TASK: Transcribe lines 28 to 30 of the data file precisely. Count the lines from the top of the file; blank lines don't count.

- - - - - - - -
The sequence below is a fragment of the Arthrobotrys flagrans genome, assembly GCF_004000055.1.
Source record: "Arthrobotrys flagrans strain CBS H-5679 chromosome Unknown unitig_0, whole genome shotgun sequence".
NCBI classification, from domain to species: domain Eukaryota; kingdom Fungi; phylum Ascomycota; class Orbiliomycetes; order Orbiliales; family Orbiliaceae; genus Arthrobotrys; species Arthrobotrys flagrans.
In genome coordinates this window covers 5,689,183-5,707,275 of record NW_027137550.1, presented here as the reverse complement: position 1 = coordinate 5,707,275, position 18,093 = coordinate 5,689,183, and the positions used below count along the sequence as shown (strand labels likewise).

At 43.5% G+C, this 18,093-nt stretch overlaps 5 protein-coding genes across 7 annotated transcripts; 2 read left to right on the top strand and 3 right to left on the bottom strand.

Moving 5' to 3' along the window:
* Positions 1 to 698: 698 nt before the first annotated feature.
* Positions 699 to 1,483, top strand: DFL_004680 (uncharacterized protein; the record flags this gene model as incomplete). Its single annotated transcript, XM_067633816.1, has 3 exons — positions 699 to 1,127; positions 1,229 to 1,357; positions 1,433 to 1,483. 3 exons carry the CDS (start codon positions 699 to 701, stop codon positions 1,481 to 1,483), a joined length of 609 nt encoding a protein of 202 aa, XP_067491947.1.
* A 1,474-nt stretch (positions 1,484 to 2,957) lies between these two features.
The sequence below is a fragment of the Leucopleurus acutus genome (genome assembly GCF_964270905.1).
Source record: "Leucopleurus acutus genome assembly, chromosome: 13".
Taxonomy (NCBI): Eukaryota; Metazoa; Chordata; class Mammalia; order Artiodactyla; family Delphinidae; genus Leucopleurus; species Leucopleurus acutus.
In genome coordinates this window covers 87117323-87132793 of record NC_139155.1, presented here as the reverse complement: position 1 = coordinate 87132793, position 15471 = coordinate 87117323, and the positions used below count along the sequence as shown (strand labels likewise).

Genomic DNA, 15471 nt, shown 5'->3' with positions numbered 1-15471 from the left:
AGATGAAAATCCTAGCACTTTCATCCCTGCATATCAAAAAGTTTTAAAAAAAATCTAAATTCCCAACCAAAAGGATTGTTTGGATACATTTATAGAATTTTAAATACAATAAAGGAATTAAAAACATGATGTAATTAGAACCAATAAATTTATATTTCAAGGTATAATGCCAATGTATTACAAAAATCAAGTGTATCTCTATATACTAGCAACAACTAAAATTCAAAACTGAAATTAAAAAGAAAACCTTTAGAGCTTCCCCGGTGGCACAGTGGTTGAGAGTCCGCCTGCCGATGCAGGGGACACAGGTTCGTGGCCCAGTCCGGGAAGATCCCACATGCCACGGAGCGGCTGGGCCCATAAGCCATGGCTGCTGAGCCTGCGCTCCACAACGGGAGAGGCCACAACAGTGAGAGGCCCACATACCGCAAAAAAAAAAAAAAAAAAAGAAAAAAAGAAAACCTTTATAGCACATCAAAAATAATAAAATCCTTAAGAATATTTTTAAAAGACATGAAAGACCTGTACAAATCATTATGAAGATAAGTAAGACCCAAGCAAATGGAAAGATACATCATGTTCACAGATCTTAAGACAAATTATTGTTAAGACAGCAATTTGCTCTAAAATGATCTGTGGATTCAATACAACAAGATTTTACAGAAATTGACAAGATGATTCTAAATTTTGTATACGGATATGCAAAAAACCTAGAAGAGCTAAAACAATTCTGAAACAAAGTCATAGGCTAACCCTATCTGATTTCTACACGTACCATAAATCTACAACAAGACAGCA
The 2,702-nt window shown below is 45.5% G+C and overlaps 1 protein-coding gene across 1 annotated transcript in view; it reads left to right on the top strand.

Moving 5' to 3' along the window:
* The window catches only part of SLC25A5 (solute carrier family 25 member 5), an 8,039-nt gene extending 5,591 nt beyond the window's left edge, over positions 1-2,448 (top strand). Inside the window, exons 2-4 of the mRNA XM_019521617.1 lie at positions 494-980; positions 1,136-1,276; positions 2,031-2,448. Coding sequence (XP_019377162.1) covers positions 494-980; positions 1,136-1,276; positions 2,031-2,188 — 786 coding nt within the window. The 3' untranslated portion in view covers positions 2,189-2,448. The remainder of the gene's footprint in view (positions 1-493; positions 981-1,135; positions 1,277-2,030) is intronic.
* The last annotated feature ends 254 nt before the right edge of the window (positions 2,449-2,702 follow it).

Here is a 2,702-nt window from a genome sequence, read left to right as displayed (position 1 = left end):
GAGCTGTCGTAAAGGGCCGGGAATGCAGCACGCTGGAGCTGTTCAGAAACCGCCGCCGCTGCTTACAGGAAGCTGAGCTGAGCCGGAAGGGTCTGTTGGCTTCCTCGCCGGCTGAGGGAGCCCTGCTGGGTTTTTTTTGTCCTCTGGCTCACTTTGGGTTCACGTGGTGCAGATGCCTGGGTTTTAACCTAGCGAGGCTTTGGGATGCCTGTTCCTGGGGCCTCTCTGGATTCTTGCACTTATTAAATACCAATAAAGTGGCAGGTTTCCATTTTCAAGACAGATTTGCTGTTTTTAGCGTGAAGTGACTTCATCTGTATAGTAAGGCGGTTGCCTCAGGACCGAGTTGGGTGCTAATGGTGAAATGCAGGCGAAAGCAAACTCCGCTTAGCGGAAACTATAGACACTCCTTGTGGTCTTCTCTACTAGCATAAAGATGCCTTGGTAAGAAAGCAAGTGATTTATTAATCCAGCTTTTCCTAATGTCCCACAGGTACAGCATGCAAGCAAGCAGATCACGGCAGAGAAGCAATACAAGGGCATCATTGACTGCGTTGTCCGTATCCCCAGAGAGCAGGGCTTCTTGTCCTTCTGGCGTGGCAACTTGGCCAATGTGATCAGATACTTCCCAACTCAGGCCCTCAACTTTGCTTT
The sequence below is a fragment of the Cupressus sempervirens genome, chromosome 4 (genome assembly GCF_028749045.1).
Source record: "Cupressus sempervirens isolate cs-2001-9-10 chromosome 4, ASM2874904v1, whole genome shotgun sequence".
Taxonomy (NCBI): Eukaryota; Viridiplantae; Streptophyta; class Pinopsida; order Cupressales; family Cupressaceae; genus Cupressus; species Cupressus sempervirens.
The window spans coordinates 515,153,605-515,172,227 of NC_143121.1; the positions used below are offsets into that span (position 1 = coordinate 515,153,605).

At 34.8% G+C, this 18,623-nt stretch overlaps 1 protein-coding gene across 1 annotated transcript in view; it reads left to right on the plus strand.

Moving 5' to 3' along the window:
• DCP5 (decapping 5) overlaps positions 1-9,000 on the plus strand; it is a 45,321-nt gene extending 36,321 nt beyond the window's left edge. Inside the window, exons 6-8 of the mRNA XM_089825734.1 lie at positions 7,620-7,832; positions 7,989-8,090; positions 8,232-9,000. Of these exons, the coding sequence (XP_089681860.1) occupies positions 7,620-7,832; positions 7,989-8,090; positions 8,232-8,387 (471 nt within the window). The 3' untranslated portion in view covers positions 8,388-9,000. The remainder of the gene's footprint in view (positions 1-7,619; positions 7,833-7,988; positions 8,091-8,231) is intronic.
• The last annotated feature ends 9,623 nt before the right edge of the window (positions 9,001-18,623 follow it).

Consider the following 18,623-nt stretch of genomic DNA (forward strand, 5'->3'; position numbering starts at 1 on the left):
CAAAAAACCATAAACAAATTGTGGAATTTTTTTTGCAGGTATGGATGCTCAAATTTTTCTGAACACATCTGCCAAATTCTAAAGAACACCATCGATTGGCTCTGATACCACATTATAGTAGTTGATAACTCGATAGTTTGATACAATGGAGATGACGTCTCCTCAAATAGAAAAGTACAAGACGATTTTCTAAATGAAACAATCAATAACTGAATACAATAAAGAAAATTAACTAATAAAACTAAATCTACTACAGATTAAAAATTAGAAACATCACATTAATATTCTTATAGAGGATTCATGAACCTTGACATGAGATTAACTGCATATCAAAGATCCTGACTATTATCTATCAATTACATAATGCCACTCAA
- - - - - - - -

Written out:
• DCP5 (decapping 5) overlaps positions 1-9,000 on the plus strand; it is a 45,321-nt gene extending 36,321 nt beyond the window's left edge. Inside the window, exons 6-8 of the mRNA XM_089825734.1 lie at positions 7,620-7,832; positions 7,989-8,090; positions 8,232-9,000. Of these exons, the coding sequence (XP_089681860.1) occupies positions 7,620-7,832; positions 7,989-8,090; positions 8,232-8,387 (471 nt within the window). The 3' untranslated portion in view covers positions 8,388-9,000. The remainder of the gene's footprint in view (positions 1-7,619; positions 7,833-7,988; positions 8,091-8,231) is intronic.
• The last annotated feature ends 9,623 nt before the right edge of the window (positions 9,001-18,623 follow it).

Consider the following 18,623-nt stretch of genomic DNA (forward strand, 5'->3'; position numbering starts at 1 on the left):